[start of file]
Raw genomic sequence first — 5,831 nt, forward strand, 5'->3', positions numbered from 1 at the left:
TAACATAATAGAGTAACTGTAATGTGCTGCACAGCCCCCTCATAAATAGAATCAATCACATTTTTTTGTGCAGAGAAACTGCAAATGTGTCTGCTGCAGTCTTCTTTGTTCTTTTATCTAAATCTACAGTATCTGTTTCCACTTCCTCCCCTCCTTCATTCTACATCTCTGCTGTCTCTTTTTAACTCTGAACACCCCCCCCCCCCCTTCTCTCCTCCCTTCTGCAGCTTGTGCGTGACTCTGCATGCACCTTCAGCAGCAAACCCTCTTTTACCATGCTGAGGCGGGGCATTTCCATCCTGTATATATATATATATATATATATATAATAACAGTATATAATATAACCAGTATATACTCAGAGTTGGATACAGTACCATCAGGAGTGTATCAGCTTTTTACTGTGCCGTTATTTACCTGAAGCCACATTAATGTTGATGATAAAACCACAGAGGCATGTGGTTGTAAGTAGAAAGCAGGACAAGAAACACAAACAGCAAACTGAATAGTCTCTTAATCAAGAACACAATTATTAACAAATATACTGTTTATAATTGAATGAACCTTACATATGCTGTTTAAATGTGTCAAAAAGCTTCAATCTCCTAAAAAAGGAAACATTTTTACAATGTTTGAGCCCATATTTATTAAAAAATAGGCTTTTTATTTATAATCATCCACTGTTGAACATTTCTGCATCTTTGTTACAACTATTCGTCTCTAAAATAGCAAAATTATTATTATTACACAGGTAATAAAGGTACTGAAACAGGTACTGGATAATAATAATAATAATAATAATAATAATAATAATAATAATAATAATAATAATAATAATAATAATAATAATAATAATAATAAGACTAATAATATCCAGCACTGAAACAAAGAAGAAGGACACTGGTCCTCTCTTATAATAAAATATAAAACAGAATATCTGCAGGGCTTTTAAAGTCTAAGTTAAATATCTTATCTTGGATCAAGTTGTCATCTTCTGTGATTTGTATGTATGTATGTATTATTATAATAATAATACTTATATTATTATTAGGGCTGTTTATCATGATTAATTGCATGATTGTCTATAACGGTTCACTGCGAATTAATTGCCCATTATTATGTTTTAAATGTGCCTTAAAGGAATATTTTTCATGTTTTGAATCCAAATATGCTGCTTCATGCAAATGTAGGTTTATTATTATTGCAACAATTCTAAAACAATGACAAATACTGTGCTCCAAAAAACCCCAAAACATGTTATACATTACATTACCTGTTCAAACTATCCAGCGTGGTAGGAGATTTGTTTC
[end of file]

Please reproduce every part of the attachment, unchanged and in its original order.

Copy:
Raw genomic sequence first — 5,831 nt, forward strand, 5'->3', positions numbered from 1 at the left:
TAACATAATAGAGTAACTGTAATGTGCTGCACAGCCCCCTCATAAATAGAATCAATCACATTTTTTTGTGCAGAGAAACTGCAAATGTGTCTGCTGCAGTCTTCTTTGTTCTTTTATCTAAATCTACAGTATCTGTTTCCACTTCCTCCCCTCCTTCATTCTACATCTCTGCTGTCTCTTTTTAACTCTGAACACCCCCCCCCCCCCTTCTCTCCTCCCTTCTGCAGCTTGTGCGTGACTCTGCATGCACCTTCAGCAGCAAACCCTCTTTTACCATGCTGAGGCGGGGCATTTCCATCCTGTATATATATATATATATATATATATAATAACAGTATATAATATAACCAGTATATACTCAGAGTTGGATACAGTACCATCAGGAGTGTATCAGCTTTTTACTGTGCCGTTATTTACCTGAAGCCACATTAATGTTGATGATAAAACCACAGAGGCATGTGGTTGTAAGTAGAAAGCAGGACAAGAAACACAAACAGCAAACTGAATAGTCTCTTAATCAAGAACACAATTATTAACAAATATACTGTTTATAATTGAATGAACCTTACATATGCTGTTTAAATGTGTCAAAAAGCTTCAATCTCCTAAAAAAGGAAACATTTTTACAATGTTTGAGCCCATATTTATTAAAAAATAGGCTTTTTATTTATAATCATCCACTGTTGAACATTTCTGCATCTTTGTTACAACTATTCGTCTCTAAAATAGCAAAATTATTATTATTACACAGGTAATAAAGGTACTGAAACAGGTACTGGATAATAATAATAATAATAATAATAATAATAATAATAATAATAATAATAATAATAATAATAATAATAATAATAATAATAATAAGACTAATAATATCCAGCACTGAAACAAAGAAGAAGGACACTGGTCCTCTCTTATAATAAAATATAAAACAGAATATCTGCAGGGCTTTTAAAGTCTAAGTTAAATATCTTATCTTGGATCAAGTTGTCATCTTCTGTGATTTGTATGTATGTATGTATTATTATAATAATAATACTTATATTATTATTAGGGCTGTTTATCATGATTAATTGCATGATTGTCTATAACGGTTCACTGCGAATTAATTGCCCATTATTATGTTTTAAATGTGCCTTAAAGGAATATTTTTCATGTTTTGAATCCAAATATGCTGCTTCATGCAAATGTAGGTTTATTATTATTGCAACAATTCTAAAACAATGACAAATACTGTGCTCCAAAAAACCCCAAAACATGTTATACATTACATTACCTGTTCAAACTATCCAGCGTGGTAGGAGATTTGTTTC